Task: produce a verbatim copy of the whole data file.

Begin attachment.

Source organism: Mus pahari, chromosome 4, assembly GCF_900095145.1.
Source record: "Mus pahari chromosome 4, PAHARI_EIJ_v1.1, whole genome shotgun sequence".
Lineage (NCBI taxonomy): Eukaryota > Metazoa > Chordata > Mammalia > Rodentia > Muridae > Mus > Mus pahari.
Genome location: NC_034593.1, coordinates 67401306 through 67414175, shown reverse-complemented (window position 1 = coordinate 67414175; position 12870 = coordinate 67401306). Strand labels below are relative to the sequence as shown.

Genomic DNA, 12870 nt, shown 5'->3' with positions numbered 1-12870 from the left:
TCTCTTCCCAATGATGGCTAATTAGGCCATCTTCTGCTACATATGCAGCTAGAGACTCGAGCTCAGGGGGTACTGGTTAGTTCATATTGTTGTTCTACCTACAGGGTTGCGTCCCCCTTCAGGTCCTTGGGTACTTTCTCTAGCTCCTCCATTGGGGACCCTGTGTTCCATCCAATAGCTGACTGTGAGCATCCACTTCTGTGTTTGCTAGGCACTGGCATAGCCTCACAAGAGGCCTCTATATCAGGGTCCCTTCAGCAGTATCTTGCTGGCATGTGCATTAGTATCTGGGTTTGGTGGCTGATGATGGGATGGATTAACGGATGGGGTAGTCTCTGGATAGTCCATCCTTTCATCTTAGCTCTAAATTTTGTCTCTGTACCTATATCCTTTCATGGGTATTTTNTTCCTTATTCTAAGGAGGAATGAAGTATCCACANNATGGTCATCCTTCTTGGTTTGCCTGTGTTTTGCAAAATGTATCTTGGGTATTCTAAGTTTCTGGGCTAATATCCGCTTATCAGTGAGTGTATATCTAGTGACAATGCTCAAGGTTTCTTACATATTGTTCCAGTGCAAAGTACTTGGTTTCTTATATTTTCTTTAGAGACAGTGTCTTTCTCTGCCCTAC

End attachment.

Source organism: Mus pahari, chromosome 4, assembly GCF_900095145.1.
Source record: "Mus pahari chromosome 4, PAHARI_EIJ_v1.1, whole genome shotgun sequence".
Lineage (NCBI taxonomy): Eukaryota > Metazoa > Chordata > Mammalia > Rodentia > Muridae > Mus > Mus pahari.
Genome location: NC_034593.1, coordinates 67401306 through 67414175, shown reverse-complemented (window position 1 = coordinate 67414175; position 12870 = coordinate 67401306). Strand labels below are relative to the sequence as shown.

Genomic DNA, 12870 nt, shown 5'->3' with positions numbered 1-12870 from the left:
TCTCTTCCCAATGATGGCTAATTAGGCCATCTTCTGCTACATATGCAGCTAGAGACTCGAGCTCAGGGGGTACTGGTTAGTTCATATTGTTGTTCTACCTACAGGGTTGCGTCCCCCTTCAGGTCCTTGGGTACTTTCTCTAGCTCCTCCATTGGGGACCCTGTGTTCCATCCAATAGCTGACTGTGAGCATCCACTTCTGTGTTTGCTAGGCACTGGCATAGCCTCACAAGAGGCCTCTATATCAGGGTCCCTTCAGCAGTATCTTGCTGGCATGTGCATTAGTATCTGGGTTTGGTGGCTGATGATGGGATGGATTAACGGATGGGGTAGTCTCTGGATAGTCCATCCTTTCATCTTAGCTCTAAATTTTGTCTCTGTACCTATATCCTTTCATGGGTATTTTNTTCCTTATTCTAAGGAGGAATGAAGTATCCACANNATGGTCATCCTTCTTGGTTTGCCTGTGTTTTGCAAAATGTATCTTGGGTATTCTAAGTTTCTGGGCTAATATCCGCTTATCAGTGAGTGTATATCTAGTGACAATGCTCAAGGTTTCTTACATATTGTTCCAGTGCAAAGTACTTGGTTTCTTATATTTTCTTTAGAGACAGTGTCTTTCTCTGCCCTAC